“The ultimate vision is that all of that asphalt that separates Atlantic Crossing from Veterans Park … would become all park space. … There would be pedestrian connections, but the cars would sort of stay on the other side. It could be a fantastic improvement, but they need to bring the drawings in and go through the process so that you could see them and we can confirm that they meet the rules we discussed for parking,” Barletto said.

An earlier site plan presented to commissioners and included on Atlantic Crossing’s website would replace the parking to the west with additional parking on the park’s north side, replacing its shuffleboard and lawn bowling areas. The current situation hasn’t yet affected the Lady Atlantic tour boat that docks at the park because it has been undergoing annual inspections and maintenance since July 27, but tours are expected to resume in September. The boat’s owner, Joe Reardon, did not return phone calls seeking comment.

In other news:

• Commissioners approved a settlement agreement with former City Manager George Gretsas at their Aug. 8 meeting. The city is still negotiating over the release of the terms of the settlement, City Attorney Lynn Gelin said, and will not release a confidential memo detailing the terms of the settlement until that is complete.

• Danica Sanborn, executive director of the Sandoway Discovery Center, told commissioners about improvements at the center, which is on State Road A1A a couple of blocks south of Atlantic Avenue, that include a stingray touch tank. She also said the center would like to expand the work it does with sea turtles and get permission from the state for hatchling releases, possibly done with an assist from Gumbo Limbo Nature Center in Boca Raton.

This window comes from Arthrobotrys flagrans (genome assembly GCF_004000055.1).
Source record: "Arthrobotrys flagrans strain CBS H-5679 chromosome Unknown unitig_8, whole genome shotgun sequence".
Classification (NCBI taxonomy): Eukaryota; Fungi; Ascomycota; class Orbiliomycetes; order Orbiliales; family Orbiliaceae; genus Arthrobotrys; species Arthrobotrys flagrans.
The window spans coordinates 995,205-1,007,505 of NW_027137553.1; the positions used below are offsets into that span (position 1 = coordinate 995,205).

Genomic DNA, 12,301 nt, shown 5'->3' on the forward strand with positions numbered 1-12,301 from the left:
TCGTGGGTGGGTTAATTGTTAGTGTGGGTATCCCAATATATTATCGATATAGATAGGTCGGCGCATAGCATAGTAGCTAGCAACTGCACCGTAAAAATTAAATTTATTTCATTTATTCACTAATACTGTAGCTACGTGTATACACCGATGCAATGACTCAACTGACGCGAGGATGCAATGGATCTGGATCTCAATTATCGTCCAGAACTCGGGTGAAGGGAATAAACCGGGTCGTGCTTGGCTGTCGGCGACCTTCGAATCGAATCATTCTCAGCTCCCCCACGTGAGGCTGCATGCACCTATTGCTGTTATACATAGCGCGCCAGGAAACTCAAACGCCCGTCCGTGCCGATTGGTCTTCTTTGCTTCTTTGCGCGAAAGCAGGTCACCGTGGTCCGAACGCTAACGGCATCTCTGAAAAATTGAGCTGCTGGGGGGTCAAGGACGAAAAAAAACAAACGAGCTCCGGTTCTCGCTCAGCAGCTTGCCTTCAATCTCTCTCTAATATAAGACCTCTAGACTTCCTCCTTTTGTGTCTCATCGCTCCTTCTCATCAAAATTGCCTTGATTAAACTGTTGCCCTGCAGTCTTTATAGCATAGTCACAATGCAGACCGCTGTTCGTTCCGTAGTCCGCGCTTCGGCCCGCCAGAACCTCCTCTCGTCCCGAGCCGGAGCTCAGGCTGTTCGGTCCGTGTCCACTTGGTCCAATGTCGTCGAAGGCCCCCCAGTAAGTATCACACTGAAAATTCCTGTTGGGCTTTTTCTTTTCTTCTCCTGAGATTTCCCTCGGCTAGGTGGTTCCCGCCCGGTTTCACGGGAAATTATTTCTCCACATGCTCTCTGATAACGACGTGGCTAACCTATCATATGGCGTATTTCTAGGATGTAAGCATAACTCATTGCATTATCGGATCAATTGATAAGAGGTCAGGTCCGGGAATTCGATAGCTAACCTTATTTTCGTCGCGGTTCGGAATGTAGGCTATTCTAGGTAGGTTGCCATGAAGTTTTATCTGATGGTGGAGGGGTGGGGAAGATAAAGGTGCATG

• The commission gave initial approval to a new ordinance that no longer allows the bridges over the Intracoastal Waterway to be closed for special events, but some commissioners said they might not support it when it comes up for final approval. The main event affected would be the Delray Beach Festival of the Arts, which is held in January.

The festival’s sponsors plan to move the event farther west on Atlantic Avenue, to the west of Federal Highway.

“I think it’s overkill,” Vice Mayor Ryan Boylston said of the proposed ordinance. “Closing a bridge has to come before the commission anyway.”

• Commissioners reviewing City Manager Terrence Moore applauded him for the work he has done, especially for his presence in the community, in awarding him a 4.1% pay increase to $239,429.

• The Community Redevelopment Agency is accepting applications through Oct. 31 for its new Redevelopment Advisory Committee. It is being created in response to the commission’s removing non-commissioners from the CRA’s governing board. The new five-member board, which will make recommendations to the commission, will be made up of CRA property owners.

• The amount of money the city plans to use to renovate the north end of City Hall has grown from $2 million to $4 million and will include enough space to allow for growth for the next several years, Barletto said. Also, the city no longer plans to replace the Crest Theatre’s air conditioners, which have all been repaired, she said.